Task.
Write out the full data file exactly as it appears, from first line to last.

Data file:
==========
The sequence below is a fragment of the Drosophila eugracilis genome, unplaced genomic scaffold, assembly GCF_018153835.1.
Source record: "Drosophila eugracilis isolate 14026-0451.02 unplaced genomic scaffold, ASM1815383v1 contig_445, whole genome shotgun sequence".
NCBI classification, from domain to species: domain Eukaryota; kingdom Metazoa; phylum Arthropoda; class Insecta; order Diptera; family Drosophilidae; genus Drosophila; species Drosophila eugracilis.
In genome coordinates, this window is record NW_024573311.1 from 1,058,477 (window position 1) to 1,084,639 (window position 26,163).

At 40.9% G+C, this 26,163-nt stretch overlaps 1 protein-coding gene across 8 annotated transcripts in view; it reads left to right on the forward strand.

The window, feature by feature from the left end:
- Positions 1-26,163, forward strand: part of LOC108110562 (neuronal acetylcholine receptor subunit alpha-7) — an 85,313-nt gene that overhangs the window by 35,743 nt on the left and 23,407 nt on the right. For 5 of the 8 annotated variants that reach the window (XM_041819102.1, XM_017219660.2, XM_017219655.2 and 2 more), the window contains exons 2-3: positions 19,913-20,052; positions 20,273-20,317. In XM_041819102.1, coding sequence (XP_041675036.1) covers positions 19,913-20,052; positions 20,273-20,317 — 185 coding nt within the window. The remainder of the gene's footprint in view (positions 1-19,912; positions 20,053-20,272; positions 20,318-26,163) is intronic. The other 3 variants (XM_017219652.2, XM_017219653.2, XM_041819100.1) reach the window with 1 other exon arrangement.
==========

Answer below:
The sequence below is a fragment of the Drosophila eugracilis genome, unplaced genomic scaffold, assembly GCF_018153835.1.
Source record: "Drosophila eugracilis isolate 14026-0451.02 unplaced genomic scaffold, ASM1815383v1 contig_445, whole genome shotgun sequence".
NCBI classification, from domain to species: domain Eukaryota; kingdom Metazoa; phylum Arthropoda; class Insecta; order Diptera; family Drosophilidae; genus Drosophila; species Drosophila eugracilis.
In genome coordinates, this window is record NW_024573311.1 from 1,058,477 (window position 1) to 1,084,639 (window position 26,163).

At 40.9% G+C, this 26,163-nt stretch overlaps 1 protein-coding gene across 8 annotated transcripts in view; it reads left to right on the forward strand.

The window, feature by feature from the left end:
- Positions 1-26,163, forward strand: part of LOC108110562 (neuronal acetylcholine receptor subunit alpha-7) — an 85,313-nt gene that overhangs the window by 35,743 nt on the left and 23,407 nt on the right. For 5 of the 8 annotated variants that reach the window (XM_041819102.1, XM_017219660.2, XM_017219655.2 and 2 more), the window contains exons 2-3: positions 19,913-20,052; positions 20,273-20,317. In XM_041819102.1, coding sequence (XP_041675036.1) covers positions 19,913-20,052; positions 20,273-20,317 — 185 coding nt within the window. The remainder of the gene's footprint in view (positions 1-19,912; positions 20,053-20,272; positions 20,318-26,163) is intronic. The other 3 variants (XM_017219652.2, XM_017219653.2, XM_041819100.1) reach the window with 1 other exon arrangement.